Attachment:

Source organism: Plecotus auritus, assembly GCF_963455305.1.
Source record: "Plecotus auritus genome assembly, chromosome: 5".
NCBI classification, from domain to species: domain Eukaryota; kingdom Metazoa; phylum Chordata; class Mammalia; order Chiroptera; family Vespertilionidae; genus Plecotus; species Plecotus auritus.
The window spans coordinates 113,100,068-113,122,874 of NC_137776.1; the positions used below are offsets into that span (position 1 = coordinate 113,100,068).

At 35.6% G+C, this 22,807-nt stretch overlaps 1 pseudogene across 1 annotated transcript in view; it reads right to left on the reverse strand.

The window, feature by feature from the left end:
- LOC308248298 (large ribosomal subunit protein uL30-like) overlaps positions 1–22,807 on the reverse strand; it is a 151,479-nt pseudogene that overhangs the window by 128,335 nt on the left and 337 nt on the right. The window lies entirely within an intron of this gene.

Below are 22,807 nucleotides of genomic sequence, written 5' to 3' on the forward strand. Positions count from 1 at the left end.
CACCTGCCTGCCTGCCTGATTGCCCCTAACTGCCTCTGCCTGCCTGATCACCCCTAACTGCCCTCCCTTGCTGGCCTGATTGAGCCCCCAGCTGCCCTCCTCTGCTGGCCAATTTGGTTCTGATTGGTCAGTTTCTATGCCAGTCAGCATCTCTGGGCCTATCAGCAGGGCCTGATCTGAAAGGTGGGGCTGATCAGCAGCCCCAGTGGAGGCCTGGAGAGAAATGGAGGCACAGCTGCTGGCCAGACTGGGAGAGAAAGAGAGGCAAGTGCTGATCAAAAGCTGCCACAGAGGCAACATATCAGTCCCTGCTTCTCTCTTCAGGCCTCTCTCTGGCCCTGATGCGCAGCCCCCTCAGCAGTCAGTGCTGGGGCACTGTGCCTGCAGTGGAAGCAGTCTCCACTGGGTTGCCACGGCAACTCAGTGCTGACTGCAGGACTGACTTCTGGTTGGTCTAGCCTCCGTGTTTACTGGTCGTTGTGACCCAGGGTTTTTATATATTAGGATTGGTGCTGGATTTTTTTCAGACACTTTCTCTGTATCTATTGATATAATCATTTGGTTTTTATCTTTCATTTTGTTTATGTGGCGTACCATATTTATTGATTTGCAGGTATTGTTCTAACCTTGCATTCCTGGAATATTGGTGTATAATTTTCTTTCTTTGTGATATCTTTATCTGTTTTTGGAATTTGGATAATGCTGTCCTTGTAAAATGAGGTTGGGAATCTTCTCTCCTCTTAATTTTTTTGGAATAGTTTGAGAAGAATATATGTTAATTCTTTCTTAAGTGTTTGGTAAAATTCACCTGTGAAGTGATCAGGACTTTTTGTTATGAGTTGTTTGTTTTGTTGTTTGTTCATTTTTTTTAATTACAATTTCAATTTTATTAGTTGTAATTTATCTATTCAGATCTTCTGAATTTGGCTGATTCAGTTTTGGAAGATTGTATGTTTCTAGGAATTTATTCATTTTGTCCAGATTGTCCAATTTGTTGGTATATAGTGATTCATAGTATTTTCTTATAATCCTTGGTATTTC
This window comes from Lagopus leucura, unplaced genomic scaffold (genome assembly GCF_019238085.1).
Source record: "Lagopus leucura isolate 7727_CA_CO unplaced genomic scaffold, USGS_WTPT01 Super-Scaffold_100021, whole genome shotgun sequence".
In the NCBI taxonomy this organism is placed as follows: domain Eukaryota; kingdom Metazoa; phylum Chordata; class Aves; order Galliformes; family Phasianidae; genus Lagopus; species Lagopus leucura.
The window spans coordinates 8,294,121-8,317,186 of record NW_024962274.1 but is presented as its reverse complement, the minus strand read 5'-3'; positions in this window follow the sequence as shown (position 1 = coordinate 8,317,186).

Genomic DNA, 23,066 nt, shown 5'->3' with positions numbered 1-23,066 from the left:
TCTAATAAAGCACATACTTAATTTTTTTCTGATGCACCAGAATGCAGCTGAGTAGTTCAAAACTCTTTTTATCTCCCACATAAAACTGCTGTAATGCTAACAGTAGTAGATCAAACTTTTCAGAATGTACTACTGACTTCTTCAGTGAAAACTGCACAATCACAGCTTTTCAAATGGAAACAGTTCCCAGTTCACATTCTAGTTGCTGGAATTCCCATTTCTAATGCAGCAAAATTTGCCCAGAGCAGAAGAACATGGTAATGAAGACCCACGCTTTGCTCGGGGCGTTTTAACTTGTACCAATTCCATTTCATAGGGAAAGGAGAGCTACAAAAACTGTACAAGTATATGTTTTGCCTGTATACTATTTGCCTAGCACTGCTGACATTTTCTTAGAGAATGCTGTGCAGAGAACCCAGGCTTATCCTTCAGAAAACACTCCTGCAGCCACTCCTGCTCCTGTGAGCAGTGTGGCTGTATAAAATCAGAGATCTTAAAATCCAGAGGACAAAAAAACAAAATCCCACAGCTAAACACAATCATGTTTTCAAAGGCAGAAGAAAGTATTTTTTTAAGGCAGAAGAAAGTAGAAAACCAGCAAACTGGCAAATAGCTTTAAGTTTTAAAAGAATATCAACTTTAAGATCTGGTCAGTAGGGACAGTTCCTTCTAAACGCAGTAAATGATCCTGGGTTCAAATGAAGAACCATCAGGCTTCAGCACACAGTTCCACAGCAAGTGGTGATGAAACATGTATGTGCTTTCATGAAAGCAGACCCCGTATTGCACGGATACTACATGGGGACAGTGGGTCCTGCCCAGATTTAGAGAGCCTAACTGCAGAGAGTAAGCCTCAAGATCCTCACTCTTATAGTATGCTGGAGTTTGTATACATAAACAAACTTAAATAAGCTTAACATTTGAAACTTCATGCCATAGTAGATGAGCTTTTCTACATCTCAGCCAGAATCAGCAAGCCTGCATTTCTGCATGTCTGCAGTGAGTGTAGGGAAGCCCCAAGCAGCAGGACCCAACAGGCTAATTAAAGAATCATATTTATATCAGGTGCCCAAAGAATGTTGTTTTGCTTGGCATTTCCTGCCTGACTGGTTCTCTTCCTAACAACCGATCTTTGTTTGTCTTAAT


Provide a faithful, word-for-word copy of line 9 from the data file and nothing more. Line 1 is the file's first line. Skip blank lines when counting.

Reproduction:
CACCTGCCTGCCTGCCTGATTGCCCCTAACTGCCTCTGCCTGCCTGATCACCCCTAACTGCCCTCCCTTGCTGGCCTGATTGAGCCCCCAGCTGCCCTCCTCTGCTGGCCAATTTGGTTCTGATTGGTCAGTTTCTATGCCAGTCAGCATCTCTGGGCCTATCAGCAGGGCCTGATCTGAAAGGTGGGGCTGATCAGCAGCCCCAGTGGAGGCCTGGAGAGAAATGGAGGCACAGCTGCTGGCCAGACTGGGAGAGAAAGAGAGGCAAGTGCTGATCAAAAGCTGCCACAGAGGCAACATATCAGTCCCTGCTTCTCTCTTCAGGCCTCTCTCTGGCCCTGATGCGCAGCCCCCTCAGCAGTCAGTGCTGGGGCACTGTGCCTGCAGTGGAAGCAGTCTCCACTGGGTTGCCACGGCAACTCAGTGCTGACTGCAGGACTGACTTCTGGTTGGTCTAGCCTCCGTGTTTACTGGTCGTTGTGACCCAGGGTTTTTATATATTAGGATTGGTGCTGGATTTTTTTCAGACACTTTCTCTGTATCTATTGATATAATCATTTGGTTTTTATCTTTCATTTTGTTTATGTGGCGTACCATATTTATTGATTTGCAGGTATTGTTCTAACCTTGCATTCCTGGAATATTGGTGTATAATTTTCTTTCTTTGTGATATCTTTATCTGTTTTTGGAATTTGGATAATGCTGTCCTTGTAAAATGAGGTTGGGAATCTTCTCTCCTCTTAATTTTTTTGGAATAGTTTGAGAAGAATATATGTTAATTCTTTCTTAAGTGTTTGGTAAAATTCACCTGTGAAGTGATCAGGACTTTTTGTTATGAGTTGTTTGTTTTGTTGTTTGTTCATTTTTTTTAATTACAATTTCAATTTTATTAGTTGTAATTTATCTATTCAGATCTTCTGAATTTGGCTGATTCAGTTTTGGAAGATTGTATGTTTCTAGGAATTTATTCATTTTGTCCAGATTGTCCAATTTGTTGGTATATAGTGATTCATAGTATTTTCTTATAATCCTTGGTATTTC